In terms of blogging, in the past year or so I have tried to branch out from the environmental topics and cover more papers in biology as a whole. It’s been an experiment in figuring out what topics I can cover in order to expand my repertoire, and it has also been a really fun learning experience. I’ve learned about gene therapy. I’ve learned about forensics. It’s been fascinating to break out of the box and try new things.

Picking stories can definitely be a struggle. Some weeks there doesn’t seem to be a single paper that catches my eye, and other weeks there can be at least ten. When faced with a deluge of exciting material, I will always pick a good ocean paper first. When I stray from my usual beat, then I’ll pick a paper that is really interesting in some way—either it has mass appeal or significance for people, especially in terms of health, safety, or behavior, or is just a really neat study that I think will make readers say, “Oh wow, this is cool!”

So you have one book already published, with another on the way. (I for one, cannot wait to read My Beloved Brontosaurus.) How did you choose your subject matter for each book, and what made you decide to transition to book writing?

Brian: I wish there was a method behind all this. That would make the process of pitching a book so much easier! I don’t have a specific set of criteria for what makes a good book topic. My writing follows what I’m passionate about—usually fueled by what I’m reading—and then I ask myself, “How can I best tell this story?” Some stories can be told in a blog post. Others need the space afforded by a feature. And a few are so large in scale that they require a whole book, and, at that point, I ask, “Why should anyone care?” For my first two books, the answer to that last question is because I believe people want to know exactly how paleontologists are reconstructing prehistoric life. They see the products of paleontology in museums and on television, but how do we know what we say we know? How do we really know that we’re related to fishapods that pulled themselves out of the Devonian mud, or that birds are living dinosaurs? And, more than that, I think answering such questions helps put our existence in context. At a superficial level, figuring out what color a dinosaur was may not seem to have much relevance to the average person’s life. But by exploring that tiny aspect of science, we have to gauge how distant the dinosaur was from us, how the animal is connected to modern birds, and otherwise keep in mind patterns of evolution and extinction. Small questions can be blown up into wider concepts.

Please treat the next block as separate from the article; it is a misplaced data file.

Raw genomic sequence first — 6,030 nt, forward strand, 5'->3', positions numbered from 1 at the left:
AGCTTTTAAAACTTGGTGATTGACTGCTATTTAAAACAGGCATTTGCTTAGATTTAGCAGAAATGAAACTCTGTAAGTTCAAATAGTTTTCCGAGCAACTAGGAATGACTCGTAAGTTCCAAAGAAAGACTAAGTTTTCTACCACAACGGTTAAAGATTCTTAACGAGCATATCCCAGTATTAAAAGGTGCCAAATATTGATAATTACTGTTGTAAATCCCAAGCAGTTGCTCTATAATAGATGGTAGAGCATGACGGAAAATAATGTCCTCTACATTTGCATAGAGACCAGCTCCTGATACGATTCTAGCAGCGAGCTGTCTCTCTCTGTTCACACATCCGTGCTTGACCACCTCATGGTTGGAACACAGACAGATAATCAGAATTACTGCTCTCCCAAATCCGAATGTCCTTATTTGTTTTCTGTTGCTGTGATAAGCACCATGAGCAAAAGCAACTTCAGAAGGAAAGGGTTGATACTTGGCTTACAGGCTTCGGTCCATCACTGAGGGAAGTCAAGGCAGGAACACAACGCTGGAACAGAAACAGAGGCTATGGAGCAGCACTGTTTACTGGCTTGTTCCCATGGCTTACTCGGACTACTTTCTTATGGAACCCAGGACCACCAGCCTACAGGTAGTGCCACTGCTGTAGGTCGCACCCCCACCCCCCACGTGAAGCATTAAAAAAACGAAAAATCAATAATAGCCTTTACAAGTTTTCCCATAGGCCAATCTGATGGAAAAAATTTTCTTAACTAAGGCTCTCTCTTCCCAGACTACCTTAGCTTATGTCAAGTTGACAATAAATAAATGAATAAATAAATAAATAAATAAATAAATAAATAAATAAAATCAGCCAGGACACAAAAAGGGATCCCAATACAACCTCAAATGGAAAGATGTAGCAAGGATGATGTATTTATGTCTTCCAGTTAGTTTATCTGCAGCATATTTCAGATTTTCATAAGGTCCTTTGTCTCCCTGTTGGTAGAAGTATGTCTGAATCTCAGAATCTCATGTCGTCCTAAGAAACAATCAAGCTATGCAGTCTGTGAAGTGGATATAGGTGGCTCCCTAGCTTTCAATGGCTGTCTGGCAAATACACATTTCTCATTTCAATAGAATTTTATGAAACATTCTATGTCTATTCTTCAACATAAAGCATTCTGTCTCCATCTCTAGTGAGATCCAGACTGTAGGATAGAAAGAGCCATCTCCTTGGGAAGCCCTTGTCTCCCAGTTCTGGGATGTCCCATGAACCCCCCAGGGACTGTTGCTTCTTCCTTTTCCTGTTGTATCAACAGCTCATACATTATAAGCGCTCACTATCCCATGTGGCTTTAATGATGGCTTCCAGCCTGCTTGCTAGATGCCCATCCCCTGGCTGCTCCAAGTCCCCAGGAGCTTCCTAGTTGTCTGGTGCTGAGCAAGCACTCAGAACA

That, and I like to pick subjects that are familiar but haven’t been totally explored. There is a lot of new, cutting-edge science out there, but I feel that it’s worthwhile to return to “old friends,” so to speak, and see what has changed and why. That was the motivation behind My Beloved Brontosaurus—why have the dinosaurs that we grew up with changed so much? And why are people resistant to new dinosaurs, especially feathery ones?

Allie: What inspired you to become a writer?

Brian: I never set out to be a writer. This is just a happy accident. I started blogging in the fall of 2006, when I was taking a few paleontology classes at Rutgers University. I hated most of my college experience, but those classes helped reignite my passion for prehistoric life. I had a lot of questions, and as I tracked down the answers in books and technical papers, I started writing about what I was learning. I couldn’t contain myself. It took a long time—I’ve only been freelancing full time for a year now—but that passion kept me writing almost every day, and introduced me to a profession that I never thought I’d be a part of! How did you get your start?

Allie: I never set out to be a writer either. My inability to decide on a thesis topic for a master’s in science combined with an impulsive decision after watching Blood Diamond led me to enroll in a journalism graduate program, which I started three weeks later. I figured it would be a useful skill to have, and could buy me some time until I figured out a thesis project. By the end of my degree, I still was no closer to making a decision regarding a research area... but I did find out that I really love sharing science. I’ve since been told that the inability to commit is the mark of a great science writer, and I think that is why being a science writer appeals to me so much—I don’t have to commit myself to one study area. I get to dabble in different topics and keep learning, and it keeps the job from getting boring—one day I could be writing about oil-degrading microbes, and the next it could be ecosystem tools or science policy.

A funny sidebar: as much as I never intended to be a writer, I certainly had NO plans to be a blogger. My very first assignment for my very first journalism class was to keep a blog for a week, and I came home and said, “What the hell is a blog?” I literally spent hours researching different blogs to see what a blog was and what you put on one. Clearly I liked it, because here I am, blogging, four years later. If not for that assignment, I wouldn’t be here today, and I never would have become a part of the amazing Science Online community.

Brian: I think many of us found our way to blogging and science writing by unexpected routes. And that’s a good thing—I think the unconventional pathways help boost the diversity of voices within our community. Flipping through the anthology, it’s fascinating to see all the different perspectives. And that’s just a small sample of the entire community!